stuchiu Saturdays #2: What Makes a Great Player?

In the Room on Fire AMA, I asked the casters to rank qualities they thought were most important in m

In the Room on Fire AMA, I asked the casters to rank qualities they thought were most important in making a good player or team.

Jason “moses” O’Toole answered:

“I think this question is interesting, especially as a former player, because i obviously give priority to a lot of the traits that made me an effective player. for me, game sense is the most important, followed by team play. i’m generally of the opinion that outside of the god tier players (niko, cold, guardian, olof, etc) you can get by without massive amounts of skill if you are strong in the other areas of the game.”

It’s a fairly complicated question as each quality feeds into another. The major qualities that define a good CS:GO player I’ve found so far are: Team play, game sense, positioning, aim, movement, tactics, composure, team identity and diversity of roles. No single quality is wholly disconnected from the others and every good player and team has skill in each of these fields to a certain degree. Based on my experience, I’d rank them as:

1) Team Identity

2) Game Sense

3) Team play

4) Composure

5) Aim

6) Tactics

7) Positioning

8) Movement

9) Diversity of Roles

Even though I’ve ranked them in this way, there are multiple instances of when a greatly skilled player with composure and game sense can nearly beat a team on his own even though the opposing team have a better team identity, better game sense, better team play and better tactics. The biggest example in recent memory is Nikola “NiKo” Kovac against any top team. The reverse is also true as a team with much less fire power, but a strong sense of team identity, team play and tactics can upset a team that has high qualities in every area. The biggest examples of this was the old Luminosity lineup that continually upset better teams in a best-of-one.

It’s also hard to rank any single quality for a player as high skill in one area will naturally effect the other areas. Gabriel “FalleN” Toledo is the world’s best scout player which increase the tactical level of his team as they now have an option for a force buy that other teams can’t do because they do not have an equivalently skilled scout player. Freddy “KRiMZ” Johansson had exceptional positioning which directly affected the strength of his aim, team identity, team play and game sense.

Three of the biggest examples from other games include Kim “Bisu” Taek Yong, Ma “sAviOr” Jae Yoon and Jung “Mvp” Jong Hyun. While both BW and SC2 are 1v1 games as opposed to team games, the rankings of qualities aren’t very different. Here is a quick list:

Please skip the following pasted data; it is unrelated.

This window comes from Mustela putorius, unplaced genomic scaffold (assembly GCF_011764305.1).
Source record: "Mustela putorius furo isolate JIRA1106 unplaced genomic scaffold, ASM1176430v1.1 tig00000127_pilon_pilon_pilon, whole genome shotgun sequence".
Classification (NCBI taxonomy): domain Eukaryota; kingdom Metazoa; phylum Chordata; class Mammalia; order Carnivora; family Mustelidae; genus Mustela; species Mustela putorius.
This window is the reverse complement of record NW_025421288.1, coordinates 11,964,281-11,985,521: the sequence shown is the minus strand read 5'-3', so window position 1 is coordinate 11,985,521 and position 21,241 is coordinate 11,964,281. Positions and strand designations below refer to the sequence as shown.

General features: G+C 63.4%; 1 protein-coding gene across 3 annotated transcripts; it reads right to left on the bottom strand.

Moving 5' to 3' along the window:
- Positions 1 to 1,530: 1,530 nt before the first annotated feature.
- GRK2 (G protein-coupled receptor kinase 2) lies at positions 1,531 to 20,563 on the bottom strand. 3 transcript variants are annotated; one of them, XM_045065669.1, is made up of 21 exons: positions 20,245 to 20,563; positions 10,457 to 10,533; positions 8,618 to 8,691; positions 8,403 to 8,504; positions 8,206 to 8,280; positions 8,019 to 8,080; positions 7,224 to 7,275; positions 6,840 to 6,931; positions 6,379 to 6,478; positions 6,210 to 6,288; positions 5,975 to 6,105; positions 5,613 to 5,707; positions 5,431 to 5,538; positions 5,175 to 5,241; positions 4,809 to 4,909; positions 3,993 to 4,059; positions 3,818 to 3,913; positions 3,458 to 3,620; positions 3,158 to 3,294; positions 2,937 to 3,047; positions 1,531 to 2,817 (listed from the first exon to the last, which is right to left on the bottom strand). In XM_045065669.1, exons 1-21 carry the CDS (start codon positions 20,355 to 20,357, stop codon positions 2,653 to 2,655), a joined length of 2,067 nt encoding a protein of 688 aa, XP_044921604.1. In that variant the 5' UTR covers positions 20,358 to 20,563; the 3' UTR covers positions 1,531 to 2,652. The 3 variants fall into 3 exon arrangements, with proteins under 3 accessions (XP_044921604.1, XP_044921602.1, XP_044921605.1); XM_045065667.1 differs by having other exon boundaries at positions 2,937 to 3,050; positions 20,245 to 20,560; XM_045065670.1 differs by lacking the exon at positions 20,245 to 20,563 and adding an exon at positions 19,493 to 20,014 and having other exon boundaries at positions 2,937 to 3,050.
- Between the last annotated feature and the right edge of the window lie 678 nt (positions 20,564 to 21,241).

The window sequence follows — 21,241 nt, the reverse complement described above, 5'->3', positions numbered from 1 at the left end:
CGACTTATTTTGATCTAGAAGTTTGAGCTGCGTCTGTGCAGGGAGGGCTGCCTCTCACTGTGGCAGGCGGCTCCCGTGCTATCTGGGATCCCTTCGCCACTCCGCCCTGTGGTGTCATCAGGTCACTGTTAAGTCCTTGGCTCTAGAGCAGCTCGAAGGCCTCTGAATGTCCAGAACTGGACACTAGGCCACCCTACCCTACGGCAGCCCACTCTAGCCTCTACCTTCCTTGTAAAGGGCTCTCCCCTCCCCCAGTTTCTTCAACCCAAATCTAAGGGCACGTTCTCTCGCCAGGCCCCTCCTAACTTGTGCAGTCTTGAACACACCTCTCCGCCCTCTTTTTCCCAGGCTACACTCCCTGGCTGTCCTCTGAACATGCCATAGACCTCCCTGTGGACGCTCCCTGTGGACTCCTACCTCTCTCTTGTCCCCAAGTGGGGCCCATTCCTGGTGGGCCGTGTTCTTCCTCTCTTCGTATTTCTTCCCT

In BW: 

1) Game Sense

2) Mechanics

3) Composure

4) Strategy

5) Tactics

6) Positioning

7) Mind games 

In SC2

1) Strategic Paradigm Shift

2) Game Sense

3) Tactics

4) Composure

5) Mechanics

6) Positioning

7) Mind Games

The difference between the two games is that Brood War was a much more mechanically focused game. As it was impossible to make a control group with more than 10 units at a time, all components of the game required a lot of mechanics to execute strategy and tactics at the top level. In contrast, SC2 had a lower mechanical floor and was more prone to strategic changes as the game was patched much more often. So this shifted the focus towards execution of fights and defining the meta game with strategic paradigm shifts. Despite being ranked lower, mechanics were still a large factor in SC2.

In Savior’s case, he had bad mechanics relative to his peers. During his time ZvT was considered a very Terran favored matchup. Savior flipped that paradigm with his strategical and tactical innovations and came to define the game for years to come.  Combined with his composure he dominated the field until he was taken out by Bisu. ZvP was in a similar situation to ZvT as it was a Zerg favored match up. Much like Savior, Bisu changed the landscape of the game by bringing in new strategic and tactical innovations that came to define the matchup. Unlike Bisu, his innovations were only possible because Bisu was an exceptionally gifted mechanical player and while the form of his builds and strategies were copied and spread, no one could emulate his peak as Bisu was on a higher plane of mechanical existence compared to his peers.

The last example is Mvp. In his GSL run in 2012, he was faced with multiple factors. The metagame was in Protoss’ favor in the PvT matchup. PvT was Mvp’s worst matchup. Mvp had severe injuries that made it painful for him to play and he couldn’t feel the clicks on his mouse or keyboard. His direcly hurt his mechanical level. With only his composure and mind games, Mvp ran the biggest upset run in SC2 history and claimed his fourth GSL title.

Ranking and quantifying qualities of what makes a player or team great is an important exercise as it opens our minds to see how and why a player is dominating. This in turn gives us context to understanding the relationship of the player and his game and how that relates to other players in the game and creates a natural story and progression that lets us see and acknowledge their individual traits and skills in the wider arena.

Photo Credits: HLTV, Alex Gao, OGN